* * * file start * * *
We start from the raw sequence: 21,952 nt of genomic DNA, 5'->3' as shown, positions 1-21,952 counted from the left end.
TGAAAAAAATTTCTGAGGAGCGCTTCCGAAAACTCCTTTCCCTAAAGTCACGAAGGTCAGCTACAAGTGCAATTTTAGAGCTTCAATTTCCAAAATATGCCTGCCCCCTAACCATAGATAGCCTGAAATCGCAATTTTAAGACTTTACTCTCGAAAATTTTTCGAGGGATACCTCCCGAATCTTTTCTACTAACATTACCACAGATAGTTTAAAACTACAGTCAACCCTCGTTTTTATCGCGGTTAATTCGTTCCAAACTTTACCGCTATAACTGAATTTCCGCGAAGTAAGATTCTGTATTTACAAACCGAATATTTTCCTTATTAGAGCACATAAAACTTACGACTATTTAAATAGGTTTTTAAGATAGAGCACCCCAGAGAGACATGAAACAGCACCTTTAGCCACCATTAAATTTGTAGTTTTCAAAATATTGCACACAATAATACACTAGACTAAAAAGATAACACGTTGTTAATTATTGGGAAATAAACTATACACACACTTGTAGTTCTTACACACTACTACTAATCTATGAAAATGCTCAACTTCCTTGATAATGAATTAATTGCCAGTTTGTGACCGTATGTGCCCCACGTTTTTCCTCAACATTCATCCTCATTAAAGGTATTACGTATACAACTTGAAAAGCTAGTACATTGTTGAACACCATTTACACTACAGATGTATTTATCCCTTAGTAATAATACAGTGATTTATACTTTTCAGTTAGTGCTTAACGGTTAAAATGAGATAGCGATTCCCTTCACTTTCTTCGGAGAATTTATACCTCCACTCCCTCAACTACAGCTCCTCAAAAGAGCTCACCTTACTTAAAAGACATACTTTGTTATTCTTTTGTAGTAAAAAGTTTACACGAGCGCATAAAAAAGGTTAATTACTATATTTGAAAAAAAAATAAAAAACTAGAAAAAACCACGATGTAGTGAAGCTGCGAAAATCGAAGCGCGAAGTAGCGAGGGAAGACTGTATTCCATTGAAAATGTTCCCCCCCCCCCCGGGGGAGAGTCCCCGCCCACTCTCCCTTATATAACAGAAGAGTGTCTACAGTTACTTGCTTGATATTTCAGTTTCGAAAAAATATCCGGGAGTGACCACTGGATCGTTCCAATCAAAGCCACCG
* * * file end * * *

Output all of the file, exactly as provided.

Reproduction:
We start from the raw sequence: 21,952 nt of genomic DNA, 5'->3' as shown, positions 1-21,952 counted from the left end.
TGAAAAAAATTTCTGAGGAGCGCTTCCGAAAACTCCTTTCCCTAAAGTCACGAAGGTCAGCTACAAGTGCAATTTTAGAGCTTCAATTTCCAAAATATGCCTGCCCCCTAACCATAGATAGCCTGAAATCGCAATTTTAAGACTTTACTCTCGAAAATTTTTCGAGGGATACCTCCCGAATCTTTTCTACTAACATTACCACAGATAGTTTAAAACTACAGTCAACCCTCGTTTTTATCGCGGTTAATTCGTTCCAAACTTTACCGCTATAACTGAATTTCCGCGAAGTAAGATTCTGTATTTACAAACCGAATATTTTCCTTATTAGAGCACATAAAACTTACGACTATTTAAATAGGTTTTTAAGATAGAGCACCCCAGAGAGACATGAAACAGCACCTTTAGCCACCATTAAATTTGTAGTTTTCAAAATATTGCACACAATAATACACTAGACTAAAAAGATAACACGTTGTTAATTATTGGGAAATAAACTATACACACACTTGTAGTTCTTACACACTACTACTAATCTATGAAAATGCTCAACTTCCTTGATAATGAATTAATTGCCAGTTTGTGACCGTATGTGCCCCACGTTTTTCCTCAACATTCATCCTCATTAAAGGTATTACGTATACAACTTGAAAAGCTAGTACATTGTTGAACACCATTTACACTACAGATGTATTTATCCCTTAGTAATAATACAGTGATTTATACTTTTCAGTTAGTGCTTAACGGTTAAAATGAGATAGCGATTCCCTTCACTTTCTTCGGAGAATTTATACCTCCACTCCCTCAACTACAGCTCCTCAAAAGAGCTCACCTTACTTAAAAGACATACTTTGTTATTCTTTTGTAGTAAAAAGTTTACACGAGCGCATAAAAAAGGTTAATTACTATATTTGAAAAAAAAATAAAAAACTAGAAAAAACCACGATGTAGTGAAGCTGCGAAAATCGAAGCGCGAAGTAGCGAGGGAAGACTGTATTCCATTGAAAATGTTCCCCCCCCCCCCGGGGGAGAGTCCCCGCCCACTCTCCCTTATATAACAGAAGAGTGTCTACAGTTACTTGCTTGATATTTCAGTTTCGAAAAAATATCCGGGAGTGACCACTGGATCGTTCCAATCAAAGCCACCG